Authors: Dr. Edward Shorter and Dr. Max Fink
Publisher: Oxford University Press
ISBN: 978-0-19-088119-1

What is catatonia? Is it a symptom of schizophrenia? Can it be treatable and reversible?

These are the questions I asked myself when I picked up Dr. Edward Shorter and Dr. Max Fink's tome, The Madness of Fear: A History of Catatonia that explores the critical factors that have affected its recognition and treatment.

Before reading the book, I did a little research and found Batya Swift Yasgur's brief article in the August 08, 2018 edition of Psychiatry Advisor where he points out that catatonia affects 9.8% of patients admitted to psychiatric hospitals.

Unfortunately, it frequently goes unrecognized and thus leads to the erroneous belief that it is rare. Yasgur goes onto state that according to a Dutch study clinicians identified catatonia in only 2% of 139 patients, whereas a research team identified catatonia in 18%.

Dr. Shorter and Dr. Fink explain that in the same sense that we know what pneumonia is, we do not know what exactly is catatonia nor do we know its causes. Moreover, catatonia has been variously described as a distinct disease entity, as a part of schizophrenia, and as a nonspecific manifestation of many disorders. According to the authors, we can identify it and recognize its many forms, and yes, it is treatable, and there is a good prognosis for recovery. Consequently, they have written their book to help and educate doctors, their patients, and the general public to recognize and understand catatonia as a core illness in psychiatry and medicine in general.

Catatonia is a psychomotor or abnormal behavioural syndrome that is a feature of many psychiatric disorders which historically has been associated with schizophrenia. As the authors point out, “it is an identifiable and verifiable syndrome of abnormal motor and psychic changes, acute in onset, disruptive of living, often malignant, with fatal outcome, and yet eminently recognizable and fully treatable today.” In most cases, prompt treatment can produce immense improvement. It is not exclusively associated with schizophrenia and is very common in clinical practice.

Relying on their vast amount of research and experience, Drs. Shorter and Fink provide their readers with a comprehensive survey and commentary on catatonia as well as the evolution of the science of descriptive psychopathology giving us a clearer picture in its understanding.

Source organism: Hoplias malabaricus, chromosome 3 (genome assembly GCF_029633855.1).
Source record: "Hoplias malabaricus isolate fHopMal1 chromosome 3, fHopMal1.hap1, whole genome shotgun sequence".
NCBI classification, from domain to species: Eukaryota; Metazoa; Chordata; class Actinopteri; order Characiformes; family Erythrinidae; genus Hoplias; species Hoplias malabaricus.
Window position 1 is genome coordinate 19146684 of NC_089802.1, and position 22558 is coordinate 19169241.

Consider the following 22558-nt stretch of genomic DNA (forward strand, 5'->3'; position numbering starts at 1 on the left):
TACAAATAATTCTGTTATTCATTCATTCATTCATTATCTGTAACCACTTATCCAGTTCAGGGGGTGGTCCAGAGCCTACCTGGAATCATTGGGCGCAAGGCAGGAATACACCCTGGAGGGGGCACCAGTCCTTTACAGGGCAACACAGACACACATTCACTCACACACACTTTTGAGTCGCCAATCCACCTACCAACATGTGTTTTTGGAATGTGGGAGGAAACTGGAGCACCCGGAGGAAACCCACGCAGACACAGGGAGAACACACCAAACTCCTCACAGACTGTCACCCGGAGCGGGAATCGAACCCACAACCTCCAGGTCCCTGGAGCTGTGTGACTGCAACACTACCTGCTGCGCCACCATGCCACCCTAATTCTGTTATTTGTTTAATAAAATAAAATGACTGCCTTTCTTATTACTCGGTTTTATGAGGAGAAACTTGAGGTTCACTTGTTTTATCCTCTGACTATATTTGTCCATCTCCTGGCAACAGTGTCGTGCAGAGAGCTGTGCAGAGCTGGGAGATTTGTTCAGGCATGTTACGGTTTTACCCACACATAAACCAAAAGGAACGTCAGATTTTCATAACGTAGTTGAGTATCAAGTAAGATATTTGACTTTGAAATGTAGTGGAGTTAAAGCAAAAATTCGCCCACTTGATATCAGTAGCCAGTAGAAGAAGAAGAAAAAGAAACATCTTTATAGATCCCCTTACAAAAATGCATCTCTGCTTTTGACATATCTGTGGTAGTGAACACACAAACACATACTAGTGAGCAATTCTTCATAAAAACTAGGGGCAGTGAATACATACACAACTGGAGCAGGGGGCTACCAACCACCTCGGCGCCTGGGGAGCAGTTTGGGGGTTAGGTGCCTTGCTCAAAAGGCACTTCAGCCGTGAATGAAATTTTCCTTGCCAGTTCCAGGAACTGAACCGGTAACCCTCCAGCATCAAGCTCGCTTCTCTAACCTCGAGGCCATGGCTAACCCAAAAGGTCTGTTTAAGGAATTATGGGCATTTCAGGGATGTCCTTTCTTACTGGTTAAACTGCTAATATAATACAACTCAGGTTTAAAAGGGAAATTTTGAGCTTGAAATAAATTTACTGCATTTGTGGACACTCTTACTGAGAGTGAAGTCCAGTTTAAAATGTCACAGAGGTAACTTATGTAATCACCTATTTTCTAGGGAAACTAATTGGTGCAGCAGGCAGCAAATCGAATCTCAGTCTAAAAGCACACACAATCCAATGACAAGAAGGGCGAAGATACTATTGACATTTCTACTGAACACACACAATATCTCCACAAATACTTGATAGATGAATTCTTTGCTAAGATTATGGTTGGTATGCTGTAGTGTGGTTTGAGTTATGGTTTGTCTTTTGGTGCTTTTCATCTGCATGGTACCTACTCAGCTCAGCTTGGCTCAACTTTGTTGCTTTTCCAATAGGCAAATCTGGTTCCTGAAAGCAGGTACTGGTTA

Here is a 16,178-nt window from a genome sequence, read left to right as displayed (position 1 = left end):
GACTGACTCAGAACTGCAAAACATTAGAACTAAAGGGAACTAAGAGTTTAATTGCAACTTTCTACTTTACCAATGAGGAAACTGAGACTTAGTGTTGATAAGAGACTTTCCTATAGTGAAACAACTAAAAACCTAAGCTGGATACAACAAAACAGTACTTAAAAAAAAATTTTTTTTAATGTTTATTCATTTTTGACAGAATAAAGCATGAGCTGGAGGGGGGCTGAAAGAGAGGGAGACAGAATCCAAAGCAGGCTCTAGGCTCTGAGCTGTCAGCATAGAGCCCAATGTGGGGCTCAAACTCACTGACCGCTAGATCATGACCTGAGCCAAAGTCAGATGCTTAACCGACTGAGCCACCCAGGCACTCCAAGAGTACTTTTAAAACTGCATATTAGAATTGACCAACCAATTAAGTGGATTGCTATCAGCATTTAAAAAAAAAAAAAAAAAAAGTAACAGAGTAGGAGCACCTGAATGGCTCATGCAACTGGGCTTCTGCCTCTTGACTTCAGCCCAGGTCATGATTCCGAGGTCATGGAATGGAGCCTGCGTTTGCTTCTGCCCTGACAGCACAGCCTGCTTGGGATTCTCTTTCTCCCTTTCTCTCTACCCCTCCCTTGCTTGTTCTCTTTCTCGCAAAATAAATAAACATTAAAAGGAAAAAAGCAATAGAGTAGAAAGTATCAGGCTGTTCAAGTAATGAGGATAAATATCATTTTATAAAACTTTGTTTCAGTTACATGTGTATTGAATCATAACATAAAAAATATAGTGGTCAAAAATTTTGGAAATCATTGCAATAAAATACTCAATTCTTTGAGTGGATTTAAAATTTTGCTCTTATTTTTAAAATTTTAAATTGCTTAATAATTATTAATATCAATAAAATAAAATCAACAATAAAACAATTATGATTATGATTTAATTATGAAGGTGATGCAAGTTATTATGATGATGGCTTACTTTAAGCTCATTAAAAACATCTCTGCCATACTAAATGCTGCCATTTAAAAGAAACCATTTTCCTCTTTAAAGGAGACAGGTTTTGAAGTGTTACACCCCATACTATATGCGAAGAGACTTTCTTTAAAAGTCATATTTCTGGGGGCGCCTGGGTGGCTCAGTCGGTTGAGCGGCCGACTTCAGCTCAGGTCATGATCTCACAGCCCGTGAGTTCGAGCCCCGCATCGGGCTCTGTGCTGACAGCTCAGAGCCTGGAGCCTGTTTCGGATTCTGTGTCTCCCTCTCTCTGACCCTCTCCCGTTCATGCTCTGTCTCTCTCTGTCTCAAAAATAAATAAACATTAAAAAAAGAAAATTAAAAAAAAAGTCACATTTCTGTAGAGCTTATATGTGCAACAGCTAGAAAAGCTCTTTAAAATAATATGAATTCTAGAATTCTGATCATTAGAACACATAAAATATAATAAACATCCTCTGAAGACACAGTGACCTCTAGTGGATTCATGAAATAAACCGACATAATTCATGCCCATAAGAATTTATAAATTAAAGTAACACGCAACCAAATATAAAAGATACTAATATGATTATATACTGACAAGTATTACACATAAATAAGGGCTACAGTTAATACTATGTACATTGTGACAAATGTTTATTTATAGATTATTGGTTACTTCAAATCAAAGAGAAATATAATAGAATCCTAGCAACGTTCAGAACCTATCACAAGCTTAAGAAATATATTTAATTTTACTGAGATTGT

Generally, most clinical historians agree that it was the German psychiatrist, Dr. Karl Kahlbaum who had been the first to describe catatonia in 1874 and his work was published a few years later. However, according to the authors, this is technically correct but historically wrong. Physicians for centuries had been describing the symptoms of catatonia, although it was Kahlbaum who eventually assembled them into a neat package bearing the label “catatonia.” Before Kahlbaum, it was called a different thing wherein the most common one was catalepsy.

Since Kahlbaum's description, catatonia has undergone numerous descriptions over the years reflecting several changes in psychiatric disease classification. For example, in 1893, Dr. Emil Kraepelin believed that catatonia was a subtype of dementia praecox which was later termed by Dr. Eugene Bleuler, schizophrenia. Shorter and Fink disagree with Kraepelin stating that the syndrome was co-opted and misidentified by him “as a feature of his poorly defined and poorly treatable syndrome of dementia praecox. Alas, his writings were so authoritative that for more than a century catatonia remained buried within his disorder,” and as the authors further state, “it was kidnapped by dementia praecox and schizophrenia, the Bonnie and Clyde of the diagnosis world.”In the ensuing decades the association of catatonia with schizophrenia was repeatedly endorsed, first by Eugen Bleuler, and then in the iterations of the American Psychiatric Association DSM including those in 1980 and 1994.

Insofar the treatment of catatonia, the authors indicate that two effective therapies were discovered one in 1929-30, sodium Amytal and the induction of grand mal seizures in 1934, that developed into the modern electroconvulsive therapy, the definitive treatment of catatonia. And as they further state, by the 1990s catatonia has been increasingly acknowledged as an independent and treatable syndrome and as a different disorder in the psychiatric glossary, a recognition that was finalized in the 2013 publication of the American Psychiatric Association's DSM-5.

The Madness of Fear: A History of Catatonia is an excellent well-documented book skilfully exploring critical factors that have affected the recognition, treatment, and study of catatonia. And for those who wish to pursue more extensive study and investigation, the notes at the end of the book provide readers with excellent valuable resources. Without doubt this is a book that should find a place in doctors' and health care providers' libraries.